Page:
- Finally, there is a generation gap. Generation II (Gen II) night-vision devices provide more amplification of the violet-blue portion of the spectrum. In contrast, Gen III devices amplify the orange-red (and higher) portion of the spectrum more intensely. This creates problems, for example, when a ship attempts to illuminate for night operations. The most widely used illuminator color for Gen III devices is blue, a color that degrades Gen II performance because of over-amplification. Thus, Gen II and Gen III devices should never be combined in the same operation. This type of compatibility issue may occur any time that image-intensification devices with different spectral responses are mixed indiscriminately in the same operation.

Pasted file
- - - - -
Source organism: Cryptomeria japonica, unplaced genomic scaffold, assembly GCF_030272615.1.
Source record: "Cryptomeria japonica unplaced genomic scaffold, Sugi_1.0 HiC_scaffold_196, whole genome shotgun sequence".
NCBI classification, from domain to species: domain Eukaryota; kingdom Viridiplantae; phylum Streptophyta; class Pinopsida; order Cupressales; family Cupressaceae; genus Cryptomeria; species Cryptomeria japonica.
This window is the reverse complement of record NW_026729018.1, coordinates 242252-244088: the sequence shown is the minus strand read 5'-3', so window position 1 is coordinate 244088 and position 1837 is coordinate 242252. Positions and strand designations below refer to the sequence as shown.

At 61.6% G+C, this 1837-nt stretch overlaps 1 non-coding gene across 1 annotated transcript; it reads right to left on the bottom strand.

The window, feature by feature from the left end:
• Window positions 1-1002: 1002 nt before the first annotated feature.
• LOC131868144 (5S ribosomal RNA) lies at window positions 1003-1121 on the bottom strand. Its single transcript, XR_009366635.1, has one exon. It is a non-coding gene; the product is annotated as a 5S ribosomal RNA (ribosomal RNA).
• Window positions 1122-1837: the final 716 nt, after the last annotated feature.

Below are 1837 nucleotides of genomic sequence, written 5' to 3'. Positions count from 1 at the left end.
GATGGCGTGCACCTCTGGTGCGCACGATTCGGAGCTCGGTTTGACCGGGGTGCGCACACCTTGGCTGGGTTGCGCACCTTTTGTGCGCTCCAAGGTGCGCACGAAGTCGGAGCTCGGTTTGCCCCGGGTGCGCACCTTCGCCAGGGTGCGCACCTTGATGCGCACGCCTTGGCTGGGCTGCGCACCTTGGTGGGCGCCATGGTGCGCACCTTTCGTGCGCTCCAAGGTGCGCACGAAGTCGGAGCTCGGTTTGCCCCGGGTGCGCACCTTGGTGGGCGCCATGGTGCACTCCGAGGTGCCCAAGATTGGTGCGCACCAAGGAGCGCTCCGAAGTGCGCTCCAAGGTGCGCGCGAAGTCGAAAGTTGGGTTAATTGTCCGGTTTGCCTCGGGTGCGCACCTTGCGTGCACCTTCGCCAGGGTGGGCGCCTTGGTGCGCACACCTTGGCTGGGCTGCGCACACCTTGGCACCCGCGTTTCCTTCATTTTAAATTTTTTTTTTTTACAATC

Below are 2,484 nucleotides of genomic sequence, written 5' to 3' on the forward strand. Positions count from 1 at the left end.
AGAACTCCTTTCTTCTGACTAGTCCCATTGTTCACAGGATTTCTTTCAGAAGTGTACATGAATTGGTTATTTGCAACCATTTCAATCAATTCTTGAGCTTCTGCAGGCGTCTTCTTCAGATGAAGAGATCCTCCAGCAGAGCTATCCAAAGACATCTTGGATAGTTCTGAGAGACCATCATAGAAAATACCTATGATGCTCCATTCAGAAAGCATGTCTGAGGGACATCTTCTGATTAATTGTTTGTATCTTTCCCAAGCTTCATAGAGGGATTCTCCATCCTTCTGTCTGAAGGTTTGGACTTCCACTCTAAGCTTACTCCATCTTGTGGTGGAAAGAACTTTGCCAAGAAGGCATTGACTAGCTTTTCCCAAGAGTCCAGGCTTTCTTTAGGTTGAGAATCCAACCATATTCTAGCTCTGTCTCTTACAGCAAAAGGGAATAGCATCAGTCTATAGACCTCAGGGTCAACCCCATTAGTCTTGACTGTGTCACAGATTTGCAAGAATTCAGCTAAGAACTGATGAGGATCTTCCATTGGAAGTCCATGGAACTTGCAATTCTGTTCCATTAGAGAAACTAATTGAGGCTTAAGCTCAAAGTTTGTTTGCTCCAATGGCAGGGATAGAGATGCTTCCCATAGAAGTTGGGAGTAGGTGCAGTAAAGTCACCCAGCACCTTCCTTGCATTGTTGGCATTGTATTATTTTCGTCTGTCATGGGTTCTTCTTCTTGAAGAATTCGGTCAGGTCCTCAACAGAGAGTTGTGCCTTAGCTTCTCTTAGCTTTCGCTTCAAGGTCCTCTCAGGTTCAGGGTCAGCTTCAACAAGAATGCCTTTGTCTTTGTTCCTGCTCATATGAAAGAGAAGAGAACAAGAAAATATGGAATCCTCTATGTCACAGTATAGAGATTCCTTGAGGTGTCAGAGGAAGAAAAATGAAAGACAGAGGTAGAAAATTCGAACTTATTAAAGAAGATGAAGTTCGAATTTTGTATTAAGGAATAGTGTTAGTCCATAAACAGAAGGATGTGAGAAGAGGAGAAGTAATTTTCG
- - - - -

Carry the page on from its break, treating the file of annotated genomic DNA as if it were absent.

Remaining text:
Night operations on board ship require illumination and device compatibility. This is particularly true for aircraft and landing-craft operations. Today, only critical members of the crew supporting air operations are equipped with night-vision goggles (NVG). The remainder of the personnel remain unaided, thus some level of light must be maintained on the flight deck for safety. Most flight operations are conducted with blue flight deck lights to be compatible with the pilot's NVGs and ship's crew working without night-vision devices.
Device compatibility in air operations is a major concern. The NVGs used by the Landing Safety Enlisted and Helicopter Control Officers must be of the same generation or have the same spectral response as those used by the pilots; all must be able to see the same things.